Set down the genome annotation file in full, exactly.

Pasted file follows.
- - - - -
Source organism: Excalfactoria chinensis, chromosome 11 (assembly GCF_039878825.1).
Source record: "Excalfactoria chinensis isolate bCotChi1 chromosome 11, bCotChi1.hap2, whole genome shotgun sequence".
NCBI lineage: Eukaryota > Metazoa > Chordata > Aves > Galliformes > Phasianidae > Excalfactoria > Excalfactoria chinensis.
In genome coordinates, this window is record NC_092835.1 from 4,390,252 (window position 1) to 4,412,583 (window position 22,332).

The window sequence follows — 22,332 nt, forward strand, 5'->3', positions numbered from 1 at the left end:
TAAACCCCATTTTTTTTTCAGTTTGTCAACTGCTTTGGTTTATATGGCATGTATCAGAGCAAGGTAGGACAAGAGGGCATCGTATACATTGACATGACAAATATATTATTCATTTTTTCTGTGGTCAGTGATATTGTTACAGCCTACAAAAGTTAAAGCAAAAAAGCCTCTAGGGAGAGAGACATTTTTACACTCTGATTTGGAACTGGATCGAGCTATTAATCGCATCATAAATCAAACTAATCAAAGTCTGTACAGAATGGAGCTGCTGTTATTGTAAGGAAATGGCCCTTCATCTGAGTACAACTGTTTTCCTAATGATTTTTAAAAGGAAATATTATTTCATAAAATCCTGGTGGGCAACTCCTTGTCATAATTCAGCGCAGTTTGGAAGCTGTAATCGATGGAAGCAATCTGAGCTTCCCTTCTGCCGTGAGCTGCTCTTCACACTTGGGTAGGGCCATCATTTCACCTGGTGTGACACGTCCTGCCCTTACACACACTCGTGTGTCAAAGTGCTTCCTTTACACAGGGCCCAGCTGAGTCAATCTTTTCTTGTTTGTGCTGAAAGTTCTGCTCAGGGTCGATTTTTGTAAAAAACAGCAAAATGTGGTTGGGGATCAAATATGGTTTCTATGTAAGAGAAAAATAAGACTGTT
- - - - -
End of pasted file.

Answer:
Source organism: Excalfactoria chinensis, chromosome 11 (assembly GCF_039878825.1).
Source record: "Excalfactoria chinensis isolate bCotChi1 chromosome 11, bCotChi1.hap2, whole genome shotgun sequence".
NCBI lineage: Eukaryota > Metazoa > Chordata > Aves > Galliformes > Phasianidae > Excalfactoria > Excalfactoria chinensis.
In genome coordinates, this window is record NC_092835.1 from 4,390,252 (window position 1) to 4,412,583 (window position 22,332).

The window sequence follows — 22,332 nt, forward strand, 5'->3', positions numbered from 1 at the left end:
TAAACCCCATTTTTTTTTCAGTTTGTCAACTGCTTTGGTTTATATGGCATGTATCAGAGCAAGGTAGGACAAGAGGGCATCGTATACATTGACATGACAAATATATTATTCATTTTTTCTGTGGTCAGTGATATTGTTACAGCCTACAAAAGTTAAAGCAAAAAAGCCTCTAGGGAGAGAGACATTTTTACACTCTGATTTGGAACTGGATCGAGCTATTAATCGCATCATAAATCAAACTAATCAAAGTCTGTACAGAATGGAGCTGCTGTTATTGTAAGGAAATGGCCCTTCATCTGAGTACAACTGTTTTCCTAATGATTTTTAAAAGGAAATATTATTTCATAAAATCCTGGTGGGCAACTCCTTGTCATAATTCAGCGCAGTTTGGAAGCTGTAATCGATGGAAGCAATCTGAGCTTCCCTTCTGCCGTGAGCTGCTCTTCACACTTGGGTAGGGCCATCATTTCACCTGGTGTGACACGTCCTGCCCTTACACACACTCGTGTGTCAAAGTGCTTCCTTTACACAGGGCCCAGCTGAGTCAATCTTTTCTTGTTTGTGCTGAAAGTTCTGCTCAGGGTCGATTTTTGTAAAAAACAGCAAAATGTGGTTGGGGATCAAATATGGTTTCTATGTAAGAGAAAAATAAGACTGTT